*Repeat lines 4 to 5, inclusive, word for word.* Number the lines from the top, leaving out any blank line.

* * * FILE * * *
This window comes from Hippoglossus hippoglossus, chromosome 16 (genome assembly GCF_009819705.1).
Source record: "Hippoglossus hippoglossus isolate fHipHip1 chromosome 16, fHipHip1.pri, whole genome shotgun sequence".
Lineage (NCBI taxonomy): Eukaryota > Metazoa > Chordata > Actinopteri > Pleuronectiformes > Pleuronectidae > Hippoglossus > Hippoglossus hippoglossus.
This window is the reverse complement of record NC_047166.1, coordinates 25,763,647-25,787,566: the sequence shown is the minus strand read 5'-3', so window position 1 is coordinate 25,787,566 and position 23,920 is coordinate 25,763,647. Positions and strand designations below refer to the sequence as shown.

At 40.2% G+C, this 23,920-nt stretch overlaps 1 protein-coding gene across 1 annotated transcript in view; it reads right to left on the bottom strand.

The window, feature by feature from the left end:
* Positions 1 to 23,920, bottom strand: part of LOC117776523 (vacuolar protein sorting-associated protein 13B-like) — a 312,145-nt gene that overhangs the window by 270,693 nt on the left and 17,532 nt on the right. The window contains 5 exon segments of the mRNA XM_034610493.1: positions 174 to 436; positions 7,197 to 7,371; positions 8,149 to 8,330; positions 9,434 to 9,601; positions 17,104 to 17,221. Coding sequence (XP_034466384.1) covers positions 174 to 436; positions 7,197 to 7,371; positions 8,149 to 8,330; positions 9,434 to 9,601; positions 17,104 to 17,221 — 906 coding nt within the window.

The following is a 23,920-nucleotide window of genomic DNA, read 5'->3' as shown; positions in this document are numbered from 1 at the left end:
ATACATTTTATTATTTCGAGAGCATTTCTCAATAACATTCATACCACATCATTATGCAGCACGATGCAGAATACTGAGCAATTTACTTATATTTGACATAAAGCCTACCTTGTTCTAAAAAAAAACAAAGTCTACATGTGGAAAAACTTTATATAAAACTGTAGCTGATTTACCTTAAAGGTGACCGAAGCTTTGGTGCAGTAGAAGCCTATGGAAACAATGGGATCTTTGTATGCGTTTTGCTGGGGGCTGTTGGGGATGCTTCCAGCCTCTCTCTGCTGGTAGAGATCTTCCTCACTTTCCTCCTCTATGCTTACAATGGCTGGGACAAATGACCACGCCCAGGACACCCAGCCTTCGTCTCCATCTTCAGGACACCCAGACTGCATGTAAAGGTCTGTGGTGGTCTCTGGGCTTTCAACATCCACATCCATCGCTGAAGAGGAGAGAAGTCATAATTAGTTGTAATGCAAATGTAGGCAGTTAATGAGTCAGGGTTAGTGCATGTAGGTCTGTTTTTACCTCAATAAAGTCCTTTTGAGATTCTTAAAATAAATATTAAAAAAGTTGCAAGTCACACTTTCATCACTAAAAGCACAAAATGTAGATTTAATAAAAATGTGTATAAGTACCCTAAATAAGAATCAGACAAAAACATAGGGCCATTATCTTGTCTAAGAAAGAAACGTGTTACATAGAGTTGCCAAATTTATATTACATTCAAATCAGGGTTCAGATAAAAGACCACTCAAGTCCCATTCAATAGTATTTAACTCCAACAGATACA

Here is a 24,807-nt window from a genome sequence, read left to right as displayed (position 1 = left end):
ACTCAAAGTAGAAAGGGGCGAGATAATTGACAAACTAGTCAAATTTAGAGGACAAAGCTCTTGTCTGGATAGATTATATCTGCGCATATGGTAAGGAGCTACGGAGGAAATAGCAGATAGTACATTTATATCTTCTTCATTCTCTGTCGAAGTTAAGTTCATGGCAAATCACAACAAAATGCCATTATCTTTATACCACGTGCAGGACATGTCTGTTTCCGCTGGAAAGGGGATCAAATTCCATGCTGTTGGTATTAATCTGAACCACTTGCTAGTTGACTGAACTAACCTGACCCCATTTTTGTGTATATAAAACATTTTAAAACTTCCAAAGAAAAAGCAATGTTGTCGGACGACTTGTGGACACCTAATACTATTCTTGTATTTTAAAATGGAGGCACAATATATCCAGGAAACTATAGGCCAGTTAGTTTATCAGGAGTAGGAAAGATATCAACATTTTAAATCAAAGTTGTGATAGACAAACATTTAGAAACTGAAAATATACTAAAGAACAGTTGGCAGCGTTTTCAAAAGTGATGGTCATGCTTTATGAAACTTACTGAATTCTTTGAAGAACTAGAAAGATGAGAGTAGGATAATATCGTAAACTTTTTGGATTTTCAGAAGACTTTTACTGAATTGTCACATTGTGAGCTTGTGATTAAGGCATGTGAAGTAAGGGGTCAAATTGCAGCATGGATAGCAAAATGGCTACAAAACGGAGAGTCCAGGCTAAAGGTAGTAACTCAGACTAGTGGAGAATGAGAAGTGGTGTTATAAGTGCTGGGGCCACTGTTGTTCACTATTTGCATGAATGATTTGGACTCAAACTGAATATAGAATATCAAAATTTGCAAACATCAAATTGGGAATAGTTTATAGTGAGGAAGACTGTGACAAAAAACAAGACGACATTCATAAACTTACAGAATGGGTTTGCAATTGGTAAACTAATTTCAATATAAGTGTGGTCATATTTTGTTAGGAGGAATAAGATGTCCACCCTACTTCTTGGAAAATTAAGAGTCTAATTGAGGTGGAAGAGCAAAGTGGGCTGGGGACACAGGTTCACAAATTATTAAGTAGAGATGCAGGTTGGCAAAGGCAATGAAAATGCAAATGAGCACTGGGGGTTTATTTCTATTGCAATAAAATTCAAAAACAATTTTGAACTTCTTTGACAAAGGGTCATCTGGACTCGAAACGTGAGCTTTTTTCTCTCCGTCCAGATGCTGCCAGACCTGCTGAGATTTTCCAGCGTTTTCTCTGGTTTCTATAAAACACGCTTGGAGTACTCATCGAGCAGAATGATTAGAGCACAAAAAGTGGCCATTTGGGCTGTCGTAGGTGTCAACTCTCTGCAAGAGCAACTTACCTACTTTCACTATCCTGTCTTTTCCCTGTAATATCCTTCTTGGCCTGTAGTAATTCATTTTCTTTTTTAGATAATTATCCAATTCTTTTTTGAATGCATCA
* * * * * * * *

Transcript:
This window is the reverse complement of record NC_047166.1, coordinates 25,763,647-25,787,566: the sequence shown is the minus strand read 5'-3', so window position 1 is coordinate 25,787,566 and position 23,920 is coordinate 25,763,647. Positions and strand designations below refer to the sequence as shown.

At 40.2% G+C, this 23,920-nt stretch overlaps 1 protein-coding gene across 1 annotated transcript in view; it reads right to left on the bottom strand.